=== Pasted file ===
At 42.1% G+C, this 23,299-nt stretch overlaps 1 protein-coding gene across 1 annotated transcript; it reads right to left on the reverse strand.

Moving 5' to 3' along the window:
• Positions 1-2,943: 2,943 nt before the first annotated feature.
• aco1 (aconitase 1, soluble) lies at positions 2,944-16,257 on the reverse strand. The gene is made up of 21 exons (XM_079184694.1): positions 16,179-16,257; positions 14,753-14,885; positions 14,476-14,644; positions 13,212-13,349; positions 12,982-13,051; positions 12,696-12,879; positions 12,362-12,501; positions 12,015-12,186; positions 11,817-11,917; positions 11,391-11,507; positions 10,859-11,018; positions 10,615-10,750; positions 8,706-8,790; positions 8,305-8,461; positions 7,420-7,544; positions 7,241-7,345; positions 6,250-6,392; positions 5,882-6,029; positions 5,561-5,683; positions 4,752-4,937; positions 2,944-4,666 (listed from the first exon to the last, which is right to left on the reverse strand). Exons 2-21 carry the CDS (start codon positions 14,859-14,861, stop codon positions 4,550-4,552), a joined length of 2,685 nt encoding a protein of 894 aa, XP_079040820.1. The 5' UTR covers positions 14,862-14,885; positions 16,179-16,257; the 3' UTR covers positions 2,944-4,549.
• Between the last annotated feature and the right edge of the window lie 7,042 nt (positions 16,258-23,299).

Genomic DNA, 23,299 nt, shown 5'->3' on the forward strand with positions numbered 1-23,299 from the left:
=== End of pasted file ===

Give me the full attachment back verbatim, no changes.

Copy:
At 42.1% G+C, this 23,299-nt stretch overlaps 1 protein-coding gene across 1 annotated transcript; it reads right to left on the reverse strand.

Moving 5' to 3' along the window:
• Positions 1-2,943: 2,943 nt before the first annotated feature.
• aco1 (aconitase 1, soluble) lies at positions 2,944-16,257 on the reverse strand. The gene is made up of 21 exons (XM_079184694.1): positions 16,179-16,257; positions 14,753-14,885; positions 14,476-14,644; positions 13,212-13,349; positions 12,982-13,051; positions 12,696-12,879; positions 12,362-12,501; positions 12,015-12,186; positions 11,817-11,917; positions 11,391-11,507; positions 10,859-11,018; positions 10,615-10,750; positions 8,706-8,790; positions 8,305-8,461; positions 7,420-7,544; positions 7,241-7,345; positions 6,250-6,392; positions 5,882-6,029; positions 5,561-5,683; positions 4,752-4,937; positions 2,944-4,666 (listed from the first exon to the last, which is right to left on the reverse strand). Exons 2-21 carry the CDS (start codon positions 14,859-14,861, stop codon positions 4,550-4,552), a joined length of 2,685 nt encoding a protein of 894 aa, XP_079040820.1. The 5' UTR covers positions 14,862-14,885; positions 16,179-16,257; the 3' UTR covers positions 2,944-4,549.
• Between the last annotated feature and the right edge of the window lie 7,042 nt (positions 16,258-23,299).

Genomic DNA, 23,299 nt, shown 5'->3' on the forward strand with positions numbered 1-23,299 from the left: